• We will give parents, teachers, charities and local communities the chance to set up new schools.
  • We will reform the existing rigid national pay and conditions rules to give schools greater freedoms to pay good teachers more and deal with poor performance.
  • We wll give heads and teachers the powers they need to ensure discipline in the classroom and promote good behaviour.
  • We wil simplify the regulation of standards in education and target inspection on areas of failure.
  • We will support the creation and expansion of mutuals, co-operatives, charities and social enterprises.
  • We will give public sector workers a new right to form employee-owned co-operatives and bid to take over the services they deliver.
  • We will train a new generation of community organisers and support the creation of neighbourhood groups across Britain.
  • We will take a range of measures to encourage charitable giving and philanthropy.
  • We will take a range of measures to encourage volunteering and social action.
  • We will extend the greater roll-out of personal budgets to give people and their carers more control and purchasing power.
  • We will use direct payments to carers and better community-based provision to improve access to respite care.
  • We will set colleges free from direct state control and abolish many of the further education quangos.

I want now to make three points that arise from this list -

  • Some of these commitments have already been dropped.  For example, the Government's no longer committed to funding 200 all-postal primaries over this Parliament.  Others will no doubt be jettisoned or compromised in due course.
  • A few of them take more power from local government to the centre.  For example, requiring councils to publish details of all spending above £500 is essentially a diktat from the centre.  This doesn't make it wrong - it's essentially part of the deal whereby some powers are restored to councils.
  • And some of them bypass local government altogether, and give more power to local people.  For example, giving residents the power to veto large council tax increases is an unashamedly populist measure.  It's arguably more localist than letting councils decide.  But it certainly does nothing for their autonomy.

And here are five predictions about what I think will happen -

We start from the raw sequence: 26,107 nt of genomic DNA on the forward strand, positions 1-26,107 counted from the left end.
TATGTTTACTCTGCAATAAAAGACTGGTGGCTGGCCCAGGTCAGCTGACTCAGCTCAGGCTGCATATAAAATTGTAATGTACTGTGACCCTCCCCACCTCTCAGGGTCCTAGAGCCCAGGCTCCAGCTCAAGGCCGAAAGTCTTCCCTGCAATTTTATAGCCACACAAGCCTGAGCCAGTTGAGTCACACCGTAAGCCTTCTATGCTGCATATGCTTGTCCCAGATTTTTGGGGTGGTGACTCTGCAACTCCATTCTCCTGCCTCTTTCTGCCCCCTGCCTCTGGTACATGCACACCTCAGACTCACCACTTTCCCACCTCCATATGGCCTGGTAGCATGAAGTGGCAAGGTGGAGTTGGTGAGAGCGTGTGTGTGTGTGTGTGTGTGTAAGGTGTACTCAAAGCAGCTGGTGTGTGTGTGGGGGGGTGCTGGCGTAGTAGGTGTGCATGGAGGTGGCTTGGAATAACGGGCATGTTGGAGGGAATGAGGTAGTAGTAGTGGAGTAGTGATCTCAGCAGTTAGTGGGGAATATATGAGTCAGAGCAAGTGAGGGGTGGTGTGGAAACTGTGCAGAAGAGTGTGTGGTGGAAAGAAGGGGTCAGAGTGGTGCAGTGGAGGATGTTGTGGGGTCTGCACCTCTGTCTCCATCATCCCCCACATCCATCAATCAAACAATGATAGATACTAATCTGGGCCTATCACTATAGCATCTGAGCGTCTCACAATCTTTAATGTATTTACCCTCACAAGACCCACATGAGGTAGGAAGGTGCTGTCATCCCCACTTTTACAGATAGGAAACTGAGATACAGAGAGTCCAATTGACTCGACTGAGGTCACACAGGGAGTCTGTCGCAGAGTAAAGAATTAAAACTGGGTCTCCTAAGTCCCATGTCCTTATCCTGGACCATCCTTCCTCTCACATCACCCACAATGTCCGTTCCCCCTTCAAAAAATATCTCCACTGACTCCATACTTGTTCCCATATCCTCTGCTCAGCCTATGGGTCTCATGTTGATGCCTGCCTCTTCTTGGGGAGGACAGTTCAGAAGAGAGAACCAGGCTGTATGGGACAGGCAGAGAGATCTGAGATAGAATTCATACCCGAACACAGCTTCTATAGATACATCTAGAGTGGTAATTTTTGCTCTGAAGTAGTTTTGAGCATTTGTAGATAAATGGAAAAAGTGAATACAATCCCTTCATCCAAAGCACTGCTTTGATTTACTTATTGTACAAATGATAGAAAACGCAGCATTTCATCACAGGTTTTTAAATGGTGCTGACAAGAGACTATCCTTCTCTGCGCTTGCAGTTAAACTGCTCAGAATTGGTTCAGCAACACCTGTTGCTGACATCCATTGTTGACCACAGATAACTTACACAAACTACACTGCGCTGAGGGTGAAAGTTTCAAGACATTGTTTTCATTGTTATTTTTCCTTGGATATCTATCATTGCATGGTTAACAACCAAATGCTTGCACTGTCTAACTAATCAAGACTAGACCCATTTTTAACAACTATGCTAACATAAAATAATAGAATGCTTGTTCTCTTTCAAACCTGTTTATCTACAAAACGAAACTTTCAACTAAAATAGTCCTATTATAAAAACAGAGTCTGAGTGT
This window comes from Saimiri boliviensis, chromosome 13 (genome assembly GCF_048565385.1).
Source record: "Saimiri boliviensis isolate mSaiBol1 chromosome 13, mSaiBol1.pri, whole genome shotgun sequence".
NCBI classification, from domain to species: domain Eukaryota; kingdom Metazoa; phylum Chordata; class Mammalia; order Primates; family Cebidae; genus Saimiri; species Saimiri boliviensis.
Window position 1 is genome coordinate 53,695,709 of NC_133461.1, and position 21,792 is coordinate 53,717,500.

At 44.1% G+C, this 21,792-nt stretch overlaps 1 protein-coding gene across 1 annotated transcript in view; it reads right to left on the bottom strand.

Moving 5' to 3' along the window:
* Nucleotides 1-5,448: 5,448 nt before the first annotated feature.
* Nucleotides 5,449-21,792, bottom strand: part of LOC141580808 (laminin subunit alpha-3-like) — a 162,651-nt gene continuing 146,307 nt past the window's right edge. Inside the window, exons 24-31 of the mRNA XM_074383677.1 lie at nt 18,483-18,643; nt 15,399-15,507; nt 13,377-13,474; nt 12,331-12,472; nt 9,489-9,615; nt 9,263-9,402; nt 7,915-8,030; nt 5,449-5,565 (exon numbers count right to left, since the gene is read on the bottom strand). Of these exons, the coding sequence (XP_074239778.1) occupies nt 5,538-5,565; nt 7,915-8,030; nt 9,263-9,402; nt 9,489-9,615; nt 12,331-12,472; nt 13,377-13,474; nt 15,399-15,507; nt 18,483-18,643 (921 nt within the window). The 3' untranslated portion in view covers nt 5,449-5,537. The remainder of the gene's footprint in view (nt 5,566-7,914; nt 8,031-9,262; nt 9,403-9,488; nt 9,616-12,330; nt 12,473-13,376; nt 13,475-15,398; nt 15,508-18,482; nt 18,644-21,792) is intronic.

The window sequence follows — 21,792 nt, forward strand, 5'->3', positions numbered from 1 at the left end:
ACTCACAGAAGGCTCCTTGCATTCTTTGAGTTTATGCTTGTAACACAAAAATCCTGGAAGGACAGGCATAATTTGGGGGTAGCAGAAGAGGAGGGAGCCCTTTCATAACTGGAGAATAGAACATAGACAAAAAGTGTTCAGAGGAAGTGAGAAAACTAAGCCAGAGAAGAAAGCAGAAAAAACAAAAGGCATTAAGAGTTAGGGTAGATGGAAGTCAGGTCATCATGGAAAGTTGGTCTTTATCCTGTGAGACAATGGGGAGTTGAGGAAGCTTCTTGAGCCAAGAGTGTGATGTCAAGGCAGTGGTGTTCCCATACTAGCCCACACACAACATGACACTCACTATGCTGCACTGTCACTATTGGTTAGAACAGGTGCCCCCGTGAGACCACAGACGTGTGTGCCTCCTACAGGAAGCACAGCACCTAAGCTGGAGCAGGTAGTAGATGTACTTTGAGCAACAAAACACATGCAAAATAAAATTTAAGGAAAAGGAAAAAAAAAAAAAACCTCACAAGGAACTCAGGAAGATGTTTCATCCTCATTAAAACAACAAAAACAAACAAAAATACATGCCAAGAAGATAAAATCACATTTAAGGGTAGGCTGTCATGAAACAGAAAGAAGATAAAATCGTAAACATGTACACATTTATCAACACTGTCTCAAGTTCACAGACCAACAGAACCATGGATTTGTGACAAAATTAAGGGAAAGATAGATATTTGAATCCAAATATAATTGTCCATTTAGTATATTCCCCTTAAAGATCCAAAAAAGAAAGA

• Local GovernmentGovernment enthusiasm for localism will wane as the local authority map turns red.  The high tide of centralism is retreating.  Councils are already regaining autonomy (via, say, the scaling-down of ring-fencing) and will gain power (over, for example, alcohol sales).  However, they're unlikely to regain big tax-raising powers, such as the freedom to set local business rates: the Treasury and the Business Department will resist such steps.  The urban Mayoral referendums will return anti-Coalition Mayors, sometimes elected on relatively low turnouts.  As the local authority map reddens, resistance to the Government will increase: more councils will cut services rather than costs (as some are already doing), try to resist "Big Society" bids for their services by other providers, and refuse to build new homes.  Government enthusiasm for localism will thus wane.  A few outstanding Conservative Councils will be beacons of good practice and fight to fend the opposition off in local elections.
  • NHS.  The reforms will collide with an "NHS crisis", causing big problems for Downing Street.  It remains to be seen whether the doctors greet the Big Bang scrapping of Primary Care Trusts by getting fully behind the change, or manoevre to stifle surgery competition and avoid responsibility for difficult choices.  At some point, the Lansley reforms will collide with the NHS funding squeeze, there'll be a good (or rather bad) old-fashioned "NHS crisis", and the Treasury will probably have to step in with yet more money.  And it's not yet clear who'll be left standing when the music stops and decisions have to be made about hospital closures.  I've written before about the risks and opportunities that Andrew Lansley's plans present.